It felt so cold in that lake.
The chill embraced me, touched my skin with its long, thin fingers. It brushed my hair, grazed the slowly-fading glow of my cheeks, and enveloped my nose, constricting my breathing. I told it to stop, no, please but it didn't listen, several weeks of friendship obscured in the darkness of that deep lake, and I spiralled.
I met it during the summer. I frequented the lake (which was near my home, but not really near, as I had to travel through an extraordinary number of thickets over an equally extraordinary number of rolling hills after crossing an old, dusty road) a little bit more often than the usual tourists or day strollers, because I had no friends. Why should I? The children in the village convent were spawns of the same devil who fornicated with several wives, who inherited their progenitor's curious laughter when they tied me to the big oak tree or glued me to my desk or hurled unmentionable insults at my direction.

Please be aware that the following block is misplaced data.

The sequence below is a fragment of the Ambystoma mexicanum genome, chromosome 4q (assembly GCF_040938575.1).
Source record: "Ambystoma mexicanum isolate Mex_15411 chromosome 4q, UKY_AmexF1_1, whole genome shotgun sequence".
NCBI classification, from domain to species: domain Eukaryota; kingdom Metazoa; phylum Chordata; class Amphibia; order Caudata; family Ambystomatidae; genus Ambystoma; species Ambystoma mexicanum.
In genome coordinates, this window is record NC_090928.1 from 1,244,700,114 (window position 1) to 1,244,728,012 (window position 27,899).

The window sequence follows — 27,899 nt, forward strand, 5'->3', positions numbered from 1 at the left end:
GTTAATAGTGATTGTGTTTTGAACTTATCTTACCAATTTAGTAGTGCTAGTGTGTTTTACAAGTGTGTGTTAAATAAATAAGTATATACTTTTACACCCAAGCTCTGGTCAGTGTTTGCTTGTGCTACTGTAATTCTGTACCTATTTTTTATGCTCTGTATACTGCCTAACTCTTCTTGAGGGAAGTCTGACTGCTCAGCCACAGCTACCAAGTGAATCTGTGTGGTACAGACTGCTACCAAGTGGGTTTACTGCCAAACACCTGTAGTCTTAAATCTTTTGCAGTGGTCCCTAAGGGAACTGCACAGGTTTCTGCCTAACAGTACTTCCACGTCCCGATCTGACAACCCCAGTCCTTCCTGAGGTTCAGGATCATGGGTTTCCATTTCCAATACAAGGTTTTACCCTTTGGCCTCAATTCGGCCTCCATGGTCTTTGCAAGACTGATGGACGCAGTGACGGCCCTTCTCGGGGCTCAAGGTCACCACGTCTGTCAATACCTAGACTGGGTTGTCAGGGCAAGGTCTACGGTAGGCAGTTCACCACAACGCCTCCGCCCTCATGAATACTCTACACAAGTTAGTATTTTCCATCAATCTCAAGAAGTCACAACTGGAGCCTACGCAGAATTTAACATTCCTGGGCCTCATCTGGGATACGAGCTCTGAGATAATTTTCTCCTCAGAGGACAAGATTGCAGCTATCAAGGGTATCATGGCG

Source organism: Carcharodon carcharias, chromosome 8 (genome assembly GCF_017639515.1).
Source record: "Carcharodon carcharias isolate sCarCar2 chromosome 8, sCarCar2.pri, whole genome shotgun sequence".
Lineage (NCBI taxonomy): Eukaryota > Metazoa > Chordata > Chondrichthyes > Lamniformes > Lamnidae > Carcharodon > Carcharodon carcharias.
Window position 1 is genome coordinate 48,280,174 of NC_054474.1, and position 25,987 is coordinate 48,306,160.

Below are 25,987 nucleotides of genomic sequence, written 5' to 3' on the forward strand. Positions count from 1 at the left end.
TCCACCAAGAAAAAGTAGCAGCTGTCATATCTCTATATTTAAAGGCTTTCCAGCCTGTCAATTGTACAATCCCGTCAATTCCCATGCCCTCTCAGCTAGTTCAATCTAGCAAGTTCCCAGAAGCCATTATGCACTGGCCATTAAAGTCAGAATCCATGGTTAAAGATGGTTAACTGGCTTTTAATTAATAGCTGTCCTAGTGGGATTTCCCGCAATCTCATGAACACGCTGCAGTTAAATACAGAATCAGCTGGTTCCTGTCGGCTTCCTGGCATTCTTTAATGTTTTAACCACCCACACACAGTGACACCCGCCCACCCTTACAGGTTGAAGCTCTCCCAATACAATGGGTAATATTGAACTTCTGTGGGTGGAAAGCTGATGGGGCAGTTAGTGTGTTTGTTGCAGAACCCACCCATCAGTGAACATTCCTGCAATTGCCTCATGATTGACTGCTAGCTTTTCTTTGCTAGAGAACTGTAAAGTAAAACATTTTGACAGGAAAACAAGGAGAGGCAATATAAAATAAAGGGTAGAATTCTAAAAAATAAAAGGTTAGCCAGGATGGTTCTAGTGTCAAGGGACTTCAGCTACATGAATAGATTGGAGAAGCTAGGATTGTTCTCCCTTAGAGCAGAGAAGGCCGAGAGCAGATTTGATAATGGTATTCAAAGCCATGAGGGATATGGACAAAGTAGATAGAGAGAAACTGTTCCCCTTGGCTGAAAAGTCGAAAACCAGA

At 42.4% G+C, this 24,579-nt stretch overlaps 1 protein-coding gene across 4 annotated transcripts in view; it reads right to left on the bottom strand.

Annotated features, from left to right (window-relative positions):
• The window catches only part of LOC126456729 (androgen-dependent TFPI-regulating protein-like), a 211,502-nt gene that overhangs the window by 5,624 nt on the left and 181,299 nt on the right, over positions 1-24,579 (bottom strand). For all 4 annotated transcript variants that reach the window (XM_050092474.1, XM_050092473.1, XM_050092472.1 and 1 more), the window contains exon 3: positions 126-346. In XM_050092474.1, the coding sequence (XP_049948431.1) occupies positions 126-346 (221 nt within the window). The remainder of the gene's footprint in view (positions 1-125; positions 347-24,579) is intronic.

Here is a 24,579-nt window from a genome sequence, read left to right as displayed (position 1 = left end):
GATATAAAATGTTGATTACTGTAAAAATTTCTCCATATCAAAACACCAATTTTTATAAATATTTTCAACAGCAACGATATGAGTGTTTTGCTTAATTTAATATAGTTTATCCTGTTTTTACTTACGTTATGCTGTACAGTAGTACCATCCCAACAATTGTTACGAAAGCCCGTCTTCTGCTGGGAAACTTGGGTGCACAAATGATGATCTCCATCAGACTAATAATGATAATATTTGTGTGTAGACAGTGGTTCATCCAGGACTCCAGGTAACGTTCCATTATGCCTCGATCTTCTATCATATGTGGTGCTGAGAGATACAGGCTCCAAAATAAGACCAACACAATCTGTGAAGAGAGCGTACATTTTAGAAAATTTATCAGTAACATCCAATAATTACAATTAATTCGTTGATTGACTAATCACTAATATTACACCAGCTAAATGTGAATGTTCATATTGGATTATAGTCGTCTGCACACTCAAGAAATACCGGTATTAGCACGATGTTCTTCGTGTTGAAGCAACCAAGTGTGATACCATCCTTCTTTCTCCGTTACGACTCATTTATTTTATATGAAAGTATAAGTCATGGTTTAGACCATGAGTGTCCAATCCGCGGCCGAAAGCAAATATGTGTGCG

Yes, I was the unfortunat